A recent Gallup poll found that church membership in the United States has fallen to below 50%, sparking still more commentary on the decline of religion. But follow-up research has found that most of those non-members still identify with a particular religion and a substantial number still attend church every Sunday! Evidently, social scientists don’t quite know how to get at religion.
We blogged about the Gallup findings in our post Churches without Members, Christians without Churches. I raised some problems with the research: namely, that many congregations don’t even have membership anymore; and with many Christians, church is something you “go to,” rather than something you “belong to.”
This new research pretty much confirms what I thought. Christian social scientist Ryan Burge is the author of The Nones: Where They Came From, Who They Are, and Where They Are Going. He found, in the words of the title of his article on the subject, that 1 in 10 Non-Church Members Still Show Up Every Sunday. Nearly a quarter show up sometimes.
Not only that, nearly 60% of the non-members still say that they hold to a particular religious tradition. (For example, 13% say they are Catholics, for whom everyone baptized in the church is a member, which shows that some of the non-members actually don’t know whether they are members or not.) Only just over 40% of the non-members consider themselves atheists (8%), agnostics (8%), or Nones (25%).
Again, “membership” is not a useful category to accurately assess the reach of religion in America. That fact is significant in itself, confirming Robert Putnam’s point that Americans are not joining organizations of any kind, to the great harm of our social attachments. But even though being on a membership roll is an objective fact that can be measured, which commends it to social scientists, that alone cannot account for religious adherence.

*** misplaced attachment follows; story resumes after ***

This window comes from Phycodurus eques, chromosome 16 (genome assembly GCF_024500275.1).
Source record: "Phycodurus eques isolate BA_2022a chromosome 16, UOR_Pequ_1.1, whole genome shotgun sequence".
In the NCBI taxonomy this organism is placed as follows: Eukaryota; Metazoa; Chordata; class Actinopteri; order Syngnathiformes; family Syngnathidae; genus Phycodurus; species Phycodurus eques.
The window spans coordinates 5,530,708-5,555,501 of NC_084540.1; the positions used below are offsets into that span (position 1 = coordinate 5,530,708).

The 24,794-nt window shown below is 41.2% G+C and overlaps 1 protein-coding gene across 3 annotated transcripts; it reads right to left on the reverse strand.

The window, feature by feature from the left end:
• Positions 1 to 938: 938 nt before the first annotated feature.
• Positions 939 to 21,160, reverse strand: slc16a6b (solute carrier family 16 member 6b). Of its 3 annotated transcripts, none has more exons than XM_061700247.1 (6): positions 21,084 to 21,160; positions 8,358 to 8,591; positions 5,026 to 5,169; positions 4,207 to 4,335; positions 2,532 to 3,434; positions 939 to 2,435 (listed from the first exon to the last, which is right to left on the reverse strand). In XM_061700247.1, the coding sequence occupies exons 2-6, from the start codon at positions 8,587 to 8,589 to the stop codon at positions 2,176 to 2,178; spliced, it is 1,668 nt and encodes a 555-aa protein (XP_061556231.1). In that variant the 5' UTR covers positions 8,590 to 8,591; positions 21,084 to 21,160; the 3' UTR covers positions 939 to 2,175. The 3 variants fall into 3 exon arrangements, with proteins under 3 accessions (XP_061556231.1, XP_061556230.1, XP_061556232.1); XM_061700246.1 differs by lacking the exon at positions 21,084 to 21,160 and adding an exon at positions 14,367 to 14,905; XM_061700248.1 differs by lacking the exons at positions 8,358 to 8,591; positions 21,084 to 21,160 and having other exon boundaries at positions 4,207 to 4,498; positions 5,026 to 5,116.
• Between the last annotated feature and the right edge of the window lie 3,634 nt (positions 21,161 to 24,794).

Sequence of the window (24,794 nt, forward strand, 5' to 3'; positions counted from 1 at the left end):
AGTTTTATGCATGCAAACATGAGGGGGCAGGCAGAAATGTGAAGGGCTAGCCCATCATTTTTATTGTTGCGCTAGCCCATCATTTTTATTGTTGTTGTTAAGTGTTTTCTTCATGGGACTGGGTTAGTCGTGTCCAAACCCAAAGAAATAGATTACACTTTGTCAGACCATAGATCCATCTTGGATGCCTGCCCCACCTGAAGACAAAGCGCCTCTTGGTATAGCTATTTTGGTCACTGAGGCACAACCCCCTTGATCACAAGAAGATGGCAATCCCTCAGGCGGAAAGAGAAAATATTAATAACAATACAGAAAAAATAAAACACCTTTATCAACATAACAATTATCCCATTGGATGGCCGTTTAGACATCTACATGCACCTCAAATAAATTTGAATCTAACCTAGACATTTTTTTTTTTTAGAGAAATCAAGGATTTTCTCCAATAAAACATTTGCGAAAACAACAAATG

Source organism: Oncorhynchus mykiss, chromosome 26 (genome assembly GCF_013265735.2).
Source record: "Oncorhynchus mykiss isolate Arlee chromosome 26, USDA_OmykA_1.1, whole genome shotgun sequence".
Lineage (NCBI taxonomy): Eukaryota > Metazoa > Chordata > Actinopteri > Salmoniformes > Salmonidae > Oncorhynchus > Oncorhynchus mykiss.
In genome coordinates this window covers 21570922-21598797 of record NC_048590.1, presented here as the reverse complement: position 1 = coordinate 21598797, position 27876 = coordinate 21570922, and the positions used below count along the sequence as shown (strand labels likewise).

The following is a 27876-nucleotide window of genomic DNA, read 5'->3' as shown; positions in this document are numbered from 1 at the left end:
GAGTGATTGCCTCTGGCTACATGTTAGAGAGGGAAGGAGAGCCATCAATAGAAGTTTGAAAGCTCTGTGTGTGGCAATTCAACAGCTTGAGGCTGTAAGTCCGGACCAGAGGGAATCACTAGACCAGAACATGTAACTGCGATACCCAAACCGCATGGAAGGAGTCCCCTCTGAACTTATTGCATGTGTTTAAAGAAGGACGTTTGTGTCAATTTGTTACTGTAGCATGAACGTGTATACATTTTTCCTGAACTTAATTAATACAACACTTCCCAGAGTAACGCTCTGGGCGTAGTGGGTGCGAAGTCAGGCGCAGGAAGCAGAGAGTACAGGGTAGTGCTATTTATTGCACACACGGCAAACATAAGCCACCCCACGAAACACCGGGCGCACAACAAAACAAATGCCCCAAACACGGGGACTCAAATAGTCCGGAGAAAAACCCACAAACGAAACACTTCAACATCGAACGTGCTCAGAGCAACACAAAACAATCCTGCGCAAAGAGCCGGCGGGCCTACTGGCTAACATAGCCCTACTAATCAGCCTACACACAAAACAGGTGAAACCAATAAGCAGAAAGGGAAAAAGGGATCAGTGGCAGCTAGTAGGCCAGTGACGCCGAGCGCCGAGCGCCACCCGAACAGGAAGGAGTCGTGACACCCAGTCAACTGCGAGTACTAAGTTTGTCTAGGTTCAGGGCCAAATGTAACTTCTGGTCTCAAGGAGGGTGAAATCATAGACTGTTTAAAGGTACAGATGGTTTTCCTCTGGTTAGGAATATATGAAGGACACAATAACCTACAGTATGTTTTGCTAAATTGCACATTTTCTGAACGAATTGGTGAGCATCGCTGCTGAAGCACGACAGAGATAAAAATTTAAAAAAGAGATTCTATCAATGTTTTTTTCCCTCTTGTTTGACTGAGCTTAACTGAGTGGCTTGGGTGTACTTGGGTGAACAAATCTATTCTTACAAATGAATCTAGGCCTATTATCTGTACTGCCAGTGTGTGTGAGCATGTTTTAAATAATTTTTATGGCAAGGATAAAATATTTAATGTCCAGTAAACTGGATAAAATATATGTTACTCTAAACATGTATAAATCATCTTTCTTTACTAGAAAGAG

Social scientists studying religion try other survey questions, such as how often the subject attends religious services. Corporate worship is important in Christianity, but less so in other religions–such as Islam, Buddhism, and Hinduism–some of which involve purely private observances. Social scientists who seek to measure religion in terms of worship attendance would probably be shocked to learn about their Christian bias.
Even surveying beliefs, while better and informative in its own right, is not a foolproof measure. Affirming a belief in God begs the question of what you believe about who God is. Believing in the Bible does not tell us what a person believes the Bible teaches.
What I would like to see is a survey about faith, which is not the same as belief, as such. Not that a person’s faith can be measured, but we could learn about the object of that faith.
It would be extremely interesting, for example to simply ask a version of the old evangelism question “If you were to die today, why should God let you into Heaven?” What percentage of Americans, or of Christians, would say that they trust in the work of Christ for their salvation?
Subjects would have as a survey option that they do not believe in Heaven and they do not believe they will go to such a place. Most, I suspect, would reply with some version of the conviction that “I am a good person.” Many who identify as Christians will indicate that they trust in their good works for their salvation. This will be true of Catholics, to be sure, but also many Fundamentalists and evangelicals.
A more comprehensive study of faith, which goes beyond “organized religion,” could draw on Luther’s insight in the Large Catechism that focuses on the object of one’s faith. He asks, what do you trust? That’s your God. “A god means that from which we are to expect all good and to which we are to take refuge in all distress.” So whatever you put your faith in–money, the government, your family, your work, your self, or Christ–that is truly your religion, whether it is idolatrous or focused on the God revealed in His Word.
A study of that would truly be telling. I suspect that it would show that the number of Christians is, indeed, smaller than ever. And that even people who consider themselves Christians may really place their faith elsewhere. But it would also disclose much about the Nones, atheists, and other secularists.
What percentage of Americans put their faith in the government? Knowing that could have huge political and policy implications. What percentage of Americans put their faith in themselves, which is probably the biggest superstition of them all?
Illustration by mohamed mahmoud hassan via PublicDomainPictures.net, CC0